Figure 4 (A) Mohs defect involves lower half of philtrum with slight extension into vermilion. (B) Result with full-thickness skin graft at about eight months.

Transfer of cutaneous tissue in the lateral portion of the lip will occasionally result in a hooding or upturn of the oral commissure, which may resolve gradually secondary to the natural pulling of the lip musculature over time or be corrected with a later revision procedure.

Vermilion Repair

Restoration of the vermilion surface of the lip is most often accomplished with forward advancement of mucosa from the inner surface of the lip (Fig. 7A and B). The mucosal surface of the lip offers a tissue that is very similar to the vermilion, though is commonly appears to be slightly more shiny and red, particularly when compared to vermilion that has become more faded with solar exposure over time. This method of repair involves raising a composite of mucosa and submucosal tissue from the posterior or deep surface of the orbicularis oris muscle and advancing the flap forward, usually to the anterior vermilion line. While flap elevation has traditionally been done with sharp dissection, sensory function may be better preserved by raising

Island Flap Definition

Figure 5 Illustration of labial rotation/advancement flap. (A) Basic outline for flap. Triangular excision may be done at distal margin, though not generally necessary. Triangle taken at base of defect to facilitate comfortable closure in the vertical plane. (B) Transfer of flap. Note that width of flap must be adequate to fill in more medial region of upper lip. Flap outline will normally have to extend a slight distance into the cheek to allow for this width. (C) Closure facilitated by smaller rotation/advancement of flap from central region of lip with care to minimize distortion of philtrum and nasal base.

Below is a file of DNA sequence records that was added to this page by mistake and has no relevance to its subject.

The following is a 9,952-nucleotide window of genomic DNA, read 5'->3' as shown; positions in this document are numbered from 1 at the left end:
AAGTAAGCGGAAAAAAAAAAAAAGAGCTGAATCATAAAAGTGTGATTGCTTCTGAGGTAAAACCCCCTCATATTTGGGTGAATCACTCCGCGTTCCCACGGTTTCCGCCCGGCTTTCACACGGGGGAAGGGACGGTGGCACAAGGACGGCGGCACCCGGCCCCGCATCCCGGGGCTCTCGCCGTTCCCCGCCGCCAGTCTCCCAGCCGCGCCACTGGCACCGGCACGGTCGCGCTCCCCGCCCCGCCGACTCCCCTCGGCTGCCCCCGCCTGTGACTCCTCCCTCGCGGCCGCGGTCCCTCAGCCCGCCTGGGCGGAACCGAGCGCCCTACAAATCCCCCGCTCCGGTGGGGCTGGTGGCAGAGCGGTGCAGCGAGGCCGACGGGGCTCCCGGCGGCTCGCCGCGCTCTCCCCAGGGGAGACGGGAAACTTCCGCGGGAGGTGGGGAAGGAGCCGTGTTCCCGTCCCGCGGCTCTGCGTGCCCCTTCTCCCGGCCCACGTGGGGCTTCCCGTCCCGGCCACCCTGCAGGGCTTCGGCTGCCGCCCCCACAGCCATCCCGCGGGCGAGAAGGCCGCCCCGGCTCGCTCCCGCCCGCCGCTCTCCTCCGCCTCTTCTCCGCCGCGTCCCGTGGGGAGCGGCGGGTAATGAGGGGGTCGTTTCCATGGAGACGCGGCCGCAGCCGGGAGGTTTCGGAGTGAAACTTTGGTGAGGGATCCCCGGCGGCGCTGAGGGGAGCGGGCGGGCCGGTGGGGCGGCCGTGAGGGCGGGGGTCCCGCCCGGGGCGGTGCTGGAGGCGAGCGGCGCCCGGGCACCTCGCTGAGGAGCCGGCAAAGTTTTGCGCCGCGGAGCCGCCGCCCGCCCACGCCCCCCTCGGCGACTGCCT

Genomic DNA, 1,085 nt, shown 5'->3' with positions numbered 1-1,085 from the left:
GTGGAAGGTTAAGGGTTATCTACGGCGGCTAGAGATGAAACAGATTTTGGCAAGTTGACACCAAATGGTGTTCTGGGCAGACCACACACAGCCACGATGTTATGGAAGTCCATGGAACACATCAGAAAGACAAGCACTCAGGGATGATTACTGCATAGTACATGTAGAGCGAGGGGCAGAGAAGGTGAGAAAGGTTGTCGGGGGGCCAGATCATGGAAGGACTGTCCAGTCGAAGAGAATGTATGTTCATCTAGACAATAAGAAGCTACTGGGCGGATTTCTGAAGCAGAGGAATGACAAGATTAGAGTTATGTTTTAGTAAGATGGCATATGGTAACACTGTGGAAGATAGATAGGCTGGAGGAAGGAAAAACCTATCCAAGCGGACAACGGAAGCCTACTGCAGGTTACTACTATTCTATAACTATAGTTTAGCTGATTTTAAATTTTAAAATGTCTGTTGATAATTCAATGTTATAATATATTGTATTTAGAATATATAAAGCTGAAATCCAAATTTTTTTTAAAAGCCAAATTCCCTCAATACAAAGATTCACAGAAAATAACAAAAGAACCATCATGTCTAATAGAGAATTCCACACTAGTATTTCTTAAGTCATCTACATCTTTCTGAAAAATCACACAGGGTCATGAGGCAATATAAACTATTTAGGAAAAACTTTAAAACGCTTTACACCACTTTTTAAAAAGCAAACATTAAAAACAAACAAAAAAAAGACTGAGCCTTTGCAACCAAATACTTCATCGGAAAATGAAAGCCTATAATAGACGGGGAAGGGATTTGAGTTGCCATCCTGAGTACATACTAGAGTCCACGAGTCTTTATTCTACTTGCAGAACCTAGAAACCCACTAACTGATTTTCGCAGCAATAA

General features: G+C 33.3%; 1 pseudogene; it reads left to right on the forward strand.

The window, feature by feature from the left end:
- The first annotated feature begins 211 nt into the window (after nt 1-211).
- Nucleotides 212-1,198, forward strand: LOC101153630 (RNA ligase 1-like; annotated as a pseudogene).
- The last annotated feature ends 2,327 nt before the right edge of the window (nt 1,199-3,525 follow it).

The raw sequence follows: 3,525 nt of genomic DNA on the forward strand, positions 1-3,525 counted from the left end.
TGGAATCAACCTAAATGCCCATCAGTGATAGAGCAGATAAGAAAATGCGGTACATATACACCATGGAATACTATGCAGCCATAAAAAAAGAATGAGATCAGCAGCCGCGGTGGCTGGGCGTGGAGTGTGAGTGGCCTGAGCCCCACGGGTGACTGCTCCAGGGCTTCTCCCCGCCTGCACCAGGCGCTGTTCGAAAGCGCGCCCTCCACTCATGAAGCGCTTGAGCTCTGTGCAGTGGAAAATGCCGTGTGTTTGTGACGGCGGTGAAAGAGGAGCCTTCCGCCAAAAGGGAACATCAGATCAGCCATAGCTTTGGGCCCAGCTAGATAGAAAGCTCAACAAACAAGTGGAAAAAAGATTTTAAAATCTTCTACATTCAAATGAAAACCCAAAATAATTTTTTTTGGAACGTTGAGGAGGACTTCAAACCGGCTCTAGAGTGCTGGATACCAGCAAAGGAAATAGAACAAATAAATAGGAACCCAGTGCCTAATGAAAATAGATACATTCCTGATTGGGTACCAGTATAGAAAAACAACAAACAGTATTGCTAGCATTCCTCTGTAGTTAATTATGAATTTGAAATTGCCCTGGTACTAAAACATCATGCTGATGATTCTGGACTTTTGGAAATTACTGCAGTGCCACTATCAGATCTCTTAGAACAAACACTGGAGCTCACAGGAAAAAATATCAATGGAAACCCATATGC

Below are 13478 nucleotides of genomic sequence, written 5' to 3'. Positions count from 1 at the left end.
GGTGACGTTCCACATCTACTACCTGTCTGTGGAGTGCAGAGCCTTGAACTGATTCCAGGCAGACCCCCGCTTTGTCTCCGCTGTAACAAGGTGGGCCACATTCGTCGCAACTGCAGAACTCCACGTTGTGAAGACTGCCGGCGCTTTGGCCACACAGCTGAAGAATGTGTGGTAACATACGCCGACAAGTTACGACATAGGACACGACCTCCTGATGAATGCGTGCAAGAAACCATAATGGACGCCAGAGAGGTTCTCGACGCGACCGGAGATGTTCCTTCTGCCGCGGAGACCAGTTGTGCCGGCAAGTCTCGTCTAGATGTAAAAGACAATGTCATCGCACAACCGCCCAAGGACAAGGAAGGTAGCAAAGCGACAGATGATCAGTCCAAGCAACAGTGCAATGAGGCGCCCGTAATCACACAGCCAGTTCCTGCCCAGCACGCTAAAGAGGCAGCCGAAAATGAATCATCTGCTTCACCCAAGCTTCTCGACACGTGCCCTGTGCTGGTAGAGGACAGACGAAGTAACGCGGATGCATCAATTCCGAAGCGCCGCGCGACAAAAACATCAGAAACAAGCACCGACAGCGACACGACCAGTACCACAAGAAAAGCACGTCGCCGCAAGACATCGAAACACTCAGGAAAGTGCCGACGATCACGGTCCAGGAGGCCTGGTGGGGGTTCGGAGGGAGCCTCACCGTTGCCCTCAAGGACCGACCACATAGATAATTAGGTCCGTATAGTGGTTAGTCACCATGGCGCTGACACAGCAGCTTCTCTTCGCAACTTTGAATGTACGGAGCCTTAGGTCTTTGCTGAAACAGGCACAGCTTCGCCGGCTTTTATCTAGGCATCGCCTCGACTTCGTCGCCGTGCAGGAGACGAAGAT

Figure 5 Illustration of labial rotation/advancement flap. (A) Basic outline for flap. Triangular excision may be done at distal margin, though not generally necessary. Triangle taken at base of defect to facilitate comfortable closure in the vertical plane. (B) Transfer of flap. Note that width of flap must be adequate to fill in more medial region of upper lip. Flap outline will normally have to extend a slight distance into the cheek to allow for this width. (C) Closure facilitated by smaller rotation/advancement of flap from central region of lip with care to minimize distortion of philtrum and nasal base.

the flap with a meticulous spreading technique, taking care to identify and preserve as many of the fine neural structures as possible. These structures are then freed up enough so that they can be stretched along with the flap at the time of flap transfer. This author advocates minimal flap dissection with belief that there will be less eventual flap contraction as the wound matures over time. With flap contraction the lip may become slightly thickened in appearance and whisker hairs could begin to bother the opposing lip as the anterior vermilion line gets pulled back slightly (Fig. 7C). A later, less aggressive readvancement of the mucosa could be considered, though is seldom necessary.

Restoration of the vermilion may also be done with two-staged transfer of mucosal tissue from the opposing lip. This method of transfer can be designed either as a smaller flap using a single pedicle or a much longer flap designed initially with